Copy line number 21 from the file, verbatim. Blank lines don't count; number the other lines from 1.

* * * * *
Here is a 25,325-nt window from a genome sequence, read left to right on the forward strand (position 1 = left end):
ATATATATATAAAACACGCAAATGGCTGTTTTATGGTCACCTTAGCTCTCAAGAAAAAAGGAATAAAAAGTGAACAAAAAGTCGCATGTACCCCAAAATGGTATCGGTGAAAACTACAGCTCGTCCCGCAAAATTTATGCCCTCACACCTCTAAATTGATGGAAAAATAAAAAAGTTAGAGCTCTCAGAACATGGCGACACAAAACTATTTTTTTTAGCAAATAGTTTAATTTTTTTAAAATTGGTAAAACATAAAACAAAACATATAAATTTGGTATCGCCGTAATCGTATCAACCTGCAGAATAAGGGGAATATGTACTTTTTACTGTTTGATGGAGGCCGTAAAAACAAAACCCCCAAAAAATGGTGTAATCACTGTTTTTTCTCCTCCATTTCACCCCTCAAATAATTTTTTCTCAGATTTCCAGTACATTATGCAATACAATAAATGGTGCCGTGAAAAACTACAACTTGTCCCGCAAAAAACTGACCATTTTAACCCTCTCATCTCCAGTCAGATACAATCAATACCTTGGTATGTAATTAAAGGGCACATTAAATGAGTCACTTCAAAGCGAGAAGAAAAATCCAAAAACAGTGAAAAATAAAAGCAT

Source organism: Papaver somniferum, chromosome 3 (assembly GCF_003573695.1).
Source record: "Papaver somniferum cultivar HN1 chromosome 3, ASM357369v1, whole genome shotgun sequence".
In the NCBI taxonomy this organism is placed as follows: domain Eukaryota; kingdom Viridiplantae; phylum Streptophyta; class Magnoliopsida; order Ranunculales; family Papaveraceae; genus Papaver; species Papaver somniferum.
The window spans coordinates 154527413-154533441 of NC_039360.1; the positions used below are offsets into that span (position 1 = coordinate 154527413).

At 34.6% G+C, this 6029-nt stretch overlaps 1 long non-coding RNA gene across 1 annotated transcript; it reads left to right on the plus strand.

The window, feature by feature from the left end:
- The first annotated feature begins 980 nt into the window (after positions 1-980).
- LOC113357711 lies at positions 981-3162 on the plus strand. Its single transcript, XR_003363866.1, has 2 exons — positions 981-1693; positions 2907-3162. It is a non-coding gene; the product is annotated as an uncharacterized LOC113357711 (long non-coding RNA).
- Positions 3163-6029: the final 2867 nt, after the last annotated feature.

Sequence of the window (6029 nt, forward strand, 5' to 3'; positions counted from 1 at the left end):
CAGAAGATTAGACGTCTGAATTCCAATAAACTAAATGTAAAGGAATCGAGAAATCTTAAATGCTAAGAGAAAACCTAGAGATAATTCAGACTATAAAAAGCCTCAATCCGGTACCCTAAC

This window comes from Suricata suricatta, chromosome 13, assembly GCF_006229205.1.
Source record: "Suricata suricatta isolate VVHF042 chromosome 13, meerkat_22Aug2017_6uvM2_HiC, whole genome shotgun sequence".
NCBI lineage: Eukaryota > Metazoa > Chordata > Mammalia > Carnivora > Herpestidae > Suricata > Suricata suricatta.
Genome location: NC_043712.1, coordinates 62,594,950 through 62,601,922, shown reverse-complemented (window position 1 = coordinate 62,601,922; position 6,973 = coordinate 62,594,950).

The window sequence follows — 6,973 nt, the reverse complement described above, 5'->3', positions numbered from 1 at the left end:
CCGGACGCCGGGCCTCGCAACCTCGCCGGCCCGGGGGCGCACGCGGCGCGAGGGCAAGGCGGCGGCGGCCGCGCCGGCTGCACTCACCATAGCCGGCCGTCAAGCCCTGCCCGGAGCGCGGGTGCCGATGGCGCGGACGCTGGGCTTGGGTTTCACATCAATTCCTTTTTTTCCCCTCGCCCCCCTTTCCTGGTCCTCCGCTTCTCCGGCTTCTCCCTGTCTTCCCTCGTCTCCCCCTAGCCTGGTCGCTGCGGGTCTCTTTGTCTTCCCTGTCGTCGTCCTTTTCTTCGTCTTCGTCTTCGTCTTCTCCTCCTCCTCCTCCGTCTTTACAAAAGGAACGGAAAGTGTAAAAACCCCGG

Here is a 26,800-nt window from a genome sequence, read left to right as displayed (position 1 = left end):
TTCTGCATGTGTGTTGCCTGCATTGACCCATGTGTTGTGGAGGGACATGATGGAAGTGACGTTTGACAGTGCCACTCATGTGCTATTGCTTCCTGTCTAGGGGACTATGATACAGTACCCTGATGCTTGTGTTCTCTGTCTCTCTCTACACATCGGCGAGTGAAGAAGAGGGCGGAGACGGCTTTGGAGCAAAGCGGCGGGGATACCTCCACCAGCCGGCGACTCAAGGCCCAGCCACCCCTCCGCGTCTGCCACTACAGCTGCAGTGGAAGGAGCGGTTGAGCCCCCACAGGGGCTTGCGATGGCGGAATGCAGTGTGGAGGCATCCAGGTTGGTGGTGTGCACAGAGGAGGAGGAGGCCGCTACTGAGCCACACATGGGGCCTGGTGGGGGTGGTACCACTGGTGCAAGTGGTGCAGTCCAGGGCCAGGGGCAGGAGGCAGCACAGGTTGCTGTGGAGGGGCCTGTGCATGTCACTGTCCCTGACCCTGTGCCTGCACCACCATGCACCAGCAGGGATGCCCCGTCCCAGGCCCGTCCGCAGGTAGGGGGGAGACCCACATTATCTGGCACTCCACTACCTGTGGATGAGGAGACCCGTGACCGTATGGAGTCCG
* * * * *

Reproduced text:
TTCTGCATGTGTGTTGCCTGCATTGACCCATGTGTTGTGGAGGGACATGATGGAAGTGACGTTTGACAGTGCCACTCATGTGCTATTGCTTCCTGTCTAGGGGACTATGATACAGTACCCTGATGCTTGTGTTCTCTGTCTCTCTCTACACATCGGCGAGTGAAGAAGAGGGCGGAGACGGCTTTGGAGCAAAGCGGCGGGGATACCTCCACCAGCCGGCGACTCAAGGCCCAGCCACCCCTCCGCGTCTGCCACTACAGCTGCAGTGGAAGGAGCGGTTGAGCCCCCACAGGGGCTTGCGATGGCGGAATGCAGTGTGGAGGCATCCAGGTTGGTGGTGTGCACAGAGGAGGAGGAGGCCGCTACTGAGCCACACATGGGGCCTGGTGGGGGTGGTACCACTGGTGCAAGTGGTGCAGTCCAGGGCCAGGGGCAGGAGGCAGCACAGGTTGCTGTGGAGGGGCCTGTGCATGTCACTGTCCCTGACCCTGTGCCTGCACCACCATGCACCAGCAGGGATGCCCCGTCCCAGGCCCGTCCGCAGGTAGGGGGGAGACCCACATTATCTGGCACTCCACTACCTGTGGATGAGGAGACCCGTGACCGTATGGAGTCCG